Fletcher Discusses Deadline Moves, Laughton Extension
There wasn’t too much unexpected from Chuck Fletcher on Monday as the trade deadline hit. The Flyers sold two pieces that were on expiring deals in Michael Raffl and Erik Gustafsson. They also re-signed Scott Laughton, something they have expressed as a priority over the last week.
It was a little bit of selling and a little bit of positioning the team for the future, two things that need to be the focus moving forward. With the trade deadline now in the past, the focus eventually will shift to the offseason and making changes.
But on deadline day, there weren’t many big splashes to be made unless players were on expiring contracts.
Flyers insider Kevin Durso discusses the Flyers moves at the trade deadline.
“Based on my conversations in the last few weeks, there wasn’t anything imminent. The vast majority of trades involved players on expiring contracts,” Fletcher said. “I woke up this morning not knowing whether we would trade Scott Laughton or sign him. That was the big decision today and we’re very pleased that we were able to re-sign Scott.”
As much as the offseason will be the time to make moves, the rest of the season remains. Mathematically, the Flyers are still alive in the playoff race, but their chances are slim to none at this point. What this does present is a chance for young players to emerge. By trading Raffl, Fletcher said the Flyers will keep Tanner Laczynski on the active roster. The door is also open for Wade Allison, Cam York and other prospects to make the jump the NHL level and get an opportunity.
“We still have 15 games to play. Right now, we’re still in the fight and at the end of the season we’ll sit down with our group and we’ll have a lot of time to go through,” Fletcher said. “We’ve already been working on some of those issues in the past week. I think it’s a little bit too early to get into what we need to do. We still have to perform our review of the season with our group and I’m sure we’ll have a lot of ideas at the right time, but I think it’s a little premature to talk about that.”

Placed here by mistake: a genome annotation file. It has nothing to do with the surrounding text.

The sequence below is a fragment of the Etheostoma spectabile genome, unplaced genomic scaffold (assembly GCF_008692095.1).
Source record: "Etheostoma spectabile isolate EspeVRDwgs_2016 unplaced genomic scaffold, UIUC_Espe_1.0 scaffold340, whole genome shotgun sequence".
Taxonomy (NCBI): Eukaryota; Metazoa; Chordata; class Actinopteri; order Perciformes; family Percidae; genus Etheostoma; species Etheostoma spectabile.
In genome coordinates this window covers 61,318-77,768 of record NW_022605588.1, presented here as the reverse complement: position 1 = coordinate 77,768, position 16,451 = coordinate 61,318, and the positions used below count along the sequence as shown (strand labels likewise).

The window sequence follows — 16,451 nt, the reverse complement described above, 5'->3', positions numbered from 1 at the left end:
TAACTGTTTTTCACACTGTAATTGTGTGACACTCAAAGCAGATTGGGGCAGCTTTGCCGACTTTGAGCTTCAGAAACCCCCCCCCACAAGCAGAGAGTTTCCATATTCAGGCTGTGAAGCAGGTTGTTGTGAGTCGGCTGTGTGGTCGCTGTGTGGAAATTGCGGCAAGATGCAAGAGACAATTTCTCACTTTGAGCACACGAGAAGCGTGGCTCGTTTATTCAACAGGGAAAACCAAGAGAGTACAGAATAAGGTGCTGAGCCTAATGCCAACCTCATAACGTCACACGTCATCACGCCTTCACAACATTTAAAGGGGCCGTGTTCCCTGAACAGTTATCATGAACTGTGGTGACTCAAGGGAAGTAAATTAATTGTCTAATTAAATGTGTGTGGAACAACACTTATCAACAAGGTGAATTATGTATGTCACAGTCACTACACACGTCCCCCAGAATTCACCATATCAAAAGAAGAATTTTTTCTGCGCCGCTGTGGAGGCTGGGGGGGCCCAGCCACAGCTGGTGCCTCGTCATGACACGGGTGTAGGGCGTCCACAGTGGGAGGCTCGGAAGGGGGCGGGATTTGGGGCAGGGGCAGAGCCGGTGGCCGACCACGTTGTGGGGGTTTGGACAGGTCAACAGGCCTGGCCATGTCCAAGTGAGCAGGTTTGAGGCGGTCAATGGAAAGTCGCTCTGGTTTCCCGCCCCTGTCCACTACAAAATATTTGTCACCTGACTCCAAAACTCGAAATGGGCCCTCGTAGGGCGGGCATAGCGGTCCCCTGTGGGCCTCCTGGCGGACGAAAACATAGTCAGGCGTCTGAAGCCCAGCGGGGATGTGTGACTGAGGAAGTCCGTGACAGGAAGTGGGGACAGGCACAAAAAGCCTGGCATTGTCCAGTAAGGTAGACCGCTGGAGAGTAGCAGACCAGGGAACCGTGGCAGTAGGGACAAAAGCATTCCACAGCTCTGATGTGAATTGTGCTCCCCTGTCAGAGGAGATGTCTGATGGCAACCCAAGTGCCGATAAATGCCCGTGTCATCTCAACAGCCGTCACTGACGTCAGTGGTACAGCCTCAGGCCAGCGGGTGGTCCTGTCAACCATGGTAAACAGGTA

As for Laughton, his five-year deal with an average annual value of $3 million keeps him in Philadelphia at a pretty solid price tag during the prime years of his career. The Flyers did have interest from other teams in acquiring Laughton, but ultimately weren’t going to trade him if they could get a deal done.
“Scott Laughton wanted to be a Flyer,” Fletcher said. “We started working on it prior to the season. At that time, we tabled talks until basically the last week. Both sides worked hard and I give Scott credit. We’ve had a lot of conversations the last few days and were able to come to agreement this morning. Certainly there was a lot of interest in Scott Laughton, but we value him highly. We were happy with the deal, the versatility he brings, the energy. What I found out the last few days kind of confirmed our own opinion of Scott that he’s a very valuable guy and we’re very happy to have him signed.”
Fletcher also confirmed that Laughton will be one of the players the Flyers protect for the expansion draft.